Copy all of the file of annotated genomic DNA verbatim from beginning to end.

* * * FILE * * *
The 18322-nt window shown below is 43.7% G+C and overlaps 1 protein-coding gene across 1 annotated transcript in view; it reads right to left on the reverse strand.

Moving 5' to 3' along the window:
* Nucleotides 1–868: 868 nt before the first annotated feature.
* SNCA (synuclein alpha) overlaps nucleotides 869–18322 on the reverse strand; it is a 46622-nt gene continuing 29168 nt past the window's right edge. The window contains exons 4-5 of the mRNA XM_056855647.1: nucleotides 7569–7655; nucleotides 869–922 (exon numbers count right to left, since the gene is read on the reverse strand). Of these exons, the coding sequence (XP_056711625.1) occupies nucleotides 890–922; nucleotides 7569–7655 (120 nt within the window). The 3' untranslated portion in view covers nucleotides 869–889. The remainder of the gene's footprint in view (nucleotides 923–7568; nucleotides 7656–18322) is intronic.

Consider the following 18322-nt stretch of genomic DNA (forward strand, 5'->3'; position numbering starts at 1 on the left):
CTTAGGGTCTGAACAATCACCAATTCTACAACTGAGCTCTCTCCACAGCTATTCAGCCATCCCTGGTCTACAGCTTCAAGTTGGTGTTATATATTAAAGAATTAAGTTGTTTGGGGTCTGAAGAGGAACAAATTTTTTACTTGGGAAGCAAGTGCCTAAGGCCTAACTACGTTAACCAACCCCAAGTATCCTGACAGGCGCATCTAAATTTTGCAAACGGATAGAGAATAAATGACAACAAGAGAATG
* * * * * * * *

The 18322-nt window shown below is 43.7% G+C and overlaps 1 protein-coding gene across 1 annotated transcript in view; it reads right to left on the reverse strand.

Moving 5' to 3' along the window:
* Nucleotides 1–868: 868 nt before the first annotated feature.
* SNCA (synuclein alpha) overlaps nucleotides 869–18322 on the reverse strand; it is a 46622-nt gene continuing 29168 nt past the window's right edge. The window contains exons 4-5 of the mRNA XM_056855647.1: nucleotides 7569–7655; nucleotides 869–922 (exon numbers count right to left, since the gene is read on the reverse strand). Of these exons, the coding sequence (XP_056711625.1) occupies nucleotides 890–922; nucleotides 7569–7655 (120 nt within the window). The 3' untranslated portion in view covers nucleotides 869–889. The remainder of the gene's footprint in view (nucleotides 923–7568; nucleotides 7656–18322) is intronic.

Consider the following 18322-nt stretch of genomic DNA (forward strand, 5'->3'; position numbering starts at 1 on the left):
CTTAGGGTCTGAACAATCACCAATTCTACAACTGAGCTCTCTCCACAGCTATTCAGCCATCCCTGGTCTACAGCTTCAAGTTGGTGTTATATATTAAAGAATTAAGTTGTTTGGGGTCTGAAGAGGAACAAATTTTTTACTTGGGAAGCAAGTGCCTAAGGCCTAACTACGTTAACCAACCCCAAGTATCCTGACAGGCGCATCTAAATTTTGCAAACGGATAGAGAATAAATGACAACAAGAGAATG